In Ashton, the Upper Tribunal has recently interpreted the somewhat problematic identification test laid down by the Court of Appeal in the Macris case.
The case relates to s393 of FSMA. Essentially, where a third party has been prejudicially identified in either a Warning Notice or Decision Notice given to another person, that third party should be given prior third party rights. In common with many others, Christopher Ashton (a former employee of Barclays) argued in front of the Upper Tribunal that he had been prejudicially identified in two Notices, but had not been given any third party rights in relation to either Notice. The first was a Notice given to UBS AG on 11 November 2014; the second was a Notice given to Barclays Bank PLC on 20 May 2015. Both Notices referred to conduct relating to foreign exchange, referred to communications between Firms and quoted various statements that had been made by the participants.
The Upper Tribunal gave its judgement in light of the two stages set out in Macris:
- The first stage of the Court of Appeal's test was to ask, without recourse to external material, whether the Notice identified a person other than the persons to whom the Notice had been given. For that purpose, the Court of Appeal had held that it was not necessary to be identified by name, but that there needed to be a key or pointer to a separate person. In the case of both Notices, the Upper Tribunal found that there was identification of a person. That is, where the Notices referred to "Firm A", they were clearly being used to describe the actions of a particular individual or individuals, using as they did, direct quotes from a participant. They could just as easily have used the term "Trader A" instead and would have left no doubt that a particular individual was being referred to, rather than the company generally. The first stage in the Macris test was accordingly satisfied.
- As to the second stage, the Court of Appeal had held that it was then permissible to have recourse to external material in order to determine, by means of what was described as an objective test, whether a particular person had been identified. The Upper Tribunal found that Ashton not been identified, and we comment on this in some detail below.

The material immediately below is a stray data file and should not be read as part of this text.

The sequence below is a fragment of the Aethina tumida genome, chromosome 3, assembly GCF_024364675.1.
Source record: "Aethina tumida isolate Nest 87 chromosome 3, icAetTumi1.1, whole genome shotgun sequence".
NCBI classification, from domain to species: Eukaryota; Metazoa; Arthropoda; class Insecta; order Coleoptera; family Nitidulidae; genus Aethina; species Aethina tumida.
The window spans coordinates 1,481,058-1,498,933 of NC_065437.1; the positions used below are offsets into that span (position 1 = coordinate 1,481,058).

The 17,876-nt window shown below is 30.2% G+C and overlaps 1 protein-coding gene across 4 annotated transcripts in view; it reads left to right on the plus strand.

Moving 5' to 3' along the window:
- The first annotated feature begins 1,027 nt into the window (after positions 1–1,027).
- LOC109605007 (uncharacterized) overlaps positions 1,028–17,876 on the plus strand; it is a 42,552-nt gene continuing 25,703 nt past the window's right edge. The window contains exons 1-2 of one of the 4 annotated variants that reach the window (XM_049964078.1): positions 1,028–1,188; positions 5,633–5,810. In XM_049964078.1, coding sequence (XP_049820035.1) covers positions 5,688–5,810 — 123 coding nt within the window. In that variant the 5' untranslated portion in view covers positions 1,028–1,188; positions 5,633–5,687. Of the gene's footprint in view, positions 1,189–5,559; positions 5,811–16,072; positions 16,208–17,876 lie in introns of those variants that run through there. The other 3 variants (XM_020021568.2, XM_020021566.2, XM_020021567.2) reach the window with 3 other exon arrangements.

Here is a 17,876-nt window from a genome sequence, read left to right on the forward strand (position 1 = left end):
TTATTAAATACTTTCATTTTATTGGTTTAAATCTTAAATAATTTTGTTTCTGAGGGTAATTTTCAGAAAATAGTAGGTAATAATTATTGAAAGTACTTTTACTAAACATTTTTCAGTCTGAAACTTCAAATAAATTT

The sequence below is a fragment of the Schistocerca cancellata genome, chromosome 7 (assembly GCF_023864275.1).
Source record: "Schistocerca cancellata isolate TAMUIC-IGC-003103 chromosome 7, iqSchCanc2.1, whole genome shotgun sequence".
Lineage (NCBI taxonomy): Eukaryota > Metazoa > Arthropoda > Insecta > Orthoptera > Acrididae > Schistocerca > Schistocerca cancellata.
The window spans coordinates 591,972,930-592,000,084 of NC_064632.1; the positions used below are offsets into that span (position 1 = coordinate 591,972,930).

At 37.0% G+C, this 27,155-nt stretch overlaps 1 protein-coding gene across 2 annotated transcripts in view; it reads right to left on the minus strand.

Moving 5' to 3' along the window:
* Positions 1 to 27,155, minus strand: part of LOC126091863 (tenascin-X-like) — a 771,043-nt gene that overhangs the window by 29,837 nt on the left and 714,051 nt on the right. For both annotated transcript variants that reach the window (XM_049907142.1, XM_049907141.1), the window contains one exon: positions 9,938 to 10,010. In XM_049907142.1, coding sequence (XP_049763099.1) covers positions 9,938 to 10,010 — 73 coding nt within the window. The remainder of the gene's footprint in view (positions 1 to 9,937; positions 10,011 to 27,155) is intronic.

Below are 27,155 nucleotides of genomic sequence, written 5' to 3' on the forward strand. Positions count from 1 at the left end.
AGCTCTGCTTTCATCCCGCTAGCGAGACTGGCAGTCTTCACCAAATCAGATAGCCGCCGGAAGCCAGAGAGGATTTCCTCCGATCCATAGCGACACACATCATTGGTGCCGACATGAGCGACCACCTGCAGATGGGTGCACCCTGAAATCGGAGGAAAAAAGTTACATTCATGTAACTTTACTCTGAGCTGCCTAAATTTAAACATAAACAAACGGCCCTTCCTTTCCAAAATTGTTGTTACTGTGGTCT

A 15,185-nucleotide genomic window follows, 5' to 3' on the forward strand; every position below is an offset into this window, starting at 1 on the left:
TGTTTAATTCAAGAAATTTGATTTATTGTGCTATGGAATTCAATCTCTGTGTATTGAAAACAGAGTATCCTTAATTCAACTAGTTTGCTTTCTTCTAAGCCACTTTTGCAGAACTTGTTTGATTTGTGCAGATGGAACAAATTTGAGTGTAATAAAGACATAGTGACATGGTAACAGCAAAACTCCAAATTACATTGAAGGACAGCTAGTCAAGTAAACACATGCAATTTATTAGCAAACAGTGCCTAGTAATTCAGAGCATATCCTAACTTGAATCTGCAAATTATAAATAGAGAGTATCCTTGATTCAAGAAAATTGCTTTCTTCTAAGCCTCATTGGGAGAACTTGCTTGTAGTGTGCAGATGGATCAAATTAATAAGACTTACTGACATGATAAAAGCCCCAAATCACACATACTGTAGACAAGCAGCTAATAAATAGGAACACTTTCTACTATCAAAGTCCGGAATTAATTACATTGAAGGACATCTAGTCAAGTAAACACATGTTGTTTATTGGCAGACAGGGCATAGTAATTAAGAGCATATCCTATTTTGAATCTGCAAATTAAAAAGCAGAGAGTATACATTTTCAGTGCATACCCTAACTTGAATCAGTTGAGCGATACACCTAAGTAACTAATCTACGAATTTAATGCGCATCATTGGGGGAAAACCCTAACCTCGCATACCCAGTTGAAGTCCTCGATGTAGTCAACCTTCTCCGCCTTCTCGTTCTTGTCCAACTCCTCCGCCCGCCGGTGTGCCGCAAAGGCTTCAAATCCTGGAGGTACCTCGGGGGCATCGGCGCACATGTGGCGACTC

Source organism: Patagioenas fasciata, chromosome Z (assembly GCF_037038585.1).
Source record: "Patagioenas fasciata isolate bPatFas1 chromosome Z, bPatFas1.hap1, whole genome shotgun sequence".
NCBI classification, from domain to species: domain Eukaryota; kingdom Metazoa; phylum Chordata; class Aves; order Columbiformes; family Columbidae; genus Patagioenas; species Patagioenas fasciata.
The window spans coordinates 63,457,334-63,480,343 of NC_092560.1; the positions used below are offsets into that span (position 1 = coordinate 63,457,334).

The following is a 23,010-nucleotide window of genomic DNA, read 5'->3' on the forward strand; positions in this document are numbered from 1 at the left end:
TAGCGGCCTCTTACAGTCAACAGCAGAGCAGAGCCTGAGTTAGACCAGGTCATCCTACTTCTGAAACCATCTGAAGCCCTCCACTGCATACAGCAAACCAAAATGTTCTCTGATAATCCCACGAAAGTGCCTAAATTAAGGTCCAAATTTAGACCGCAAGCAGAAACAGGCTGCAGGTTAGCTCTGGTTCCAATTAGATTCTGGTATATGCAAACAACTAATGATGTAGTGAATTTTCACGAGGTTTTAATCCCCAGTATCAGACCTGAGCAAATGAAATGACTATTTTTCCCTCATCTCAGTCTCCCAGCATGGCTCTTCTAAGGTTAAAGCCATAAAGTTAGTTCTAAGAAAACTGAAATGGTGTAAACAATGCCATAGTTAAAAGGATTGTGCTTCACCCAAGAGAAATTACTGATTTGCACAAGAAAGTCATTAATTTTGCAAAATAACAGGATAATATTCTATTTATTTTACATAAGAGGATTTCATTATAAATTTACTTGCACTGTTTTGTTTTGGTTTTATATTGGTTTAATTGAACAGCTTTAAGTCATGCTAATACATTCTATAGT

The main interest in this case lies in the interpretation by the Upper Tribunal of the second stage of the test laid down in Macris.
As we have previously commented, we consider that one of the real problems with Macris is that the precise practical ambit of the second stage of the new test is not clear. The Court of Appeal had decided that the second stage involved an objective test of deciding whether the words "would reasonably in the circumstances lead persons acquainted with the claimant/third party, or who operate in his area of the financial services industry" to believe at the date of the Notice that he is a person prejudicially identified. Part of that, so it said, was to look at external material in order to consider what, objectively, "persons acquainted with the claimant/third party or persons operating in the relevant area of the financial services industry might reasonably have known as at the date of the promulgation of the relevant Notice". Despite the Court of Appeal asserting that this was a workable test, we had some doubts. For example, it was not clear how one decided what might objectively be known by someone acquainted with that person.
It is interesting to see how the Upper Tribunal has now interpreted the second stage of the Macris test. It stated that: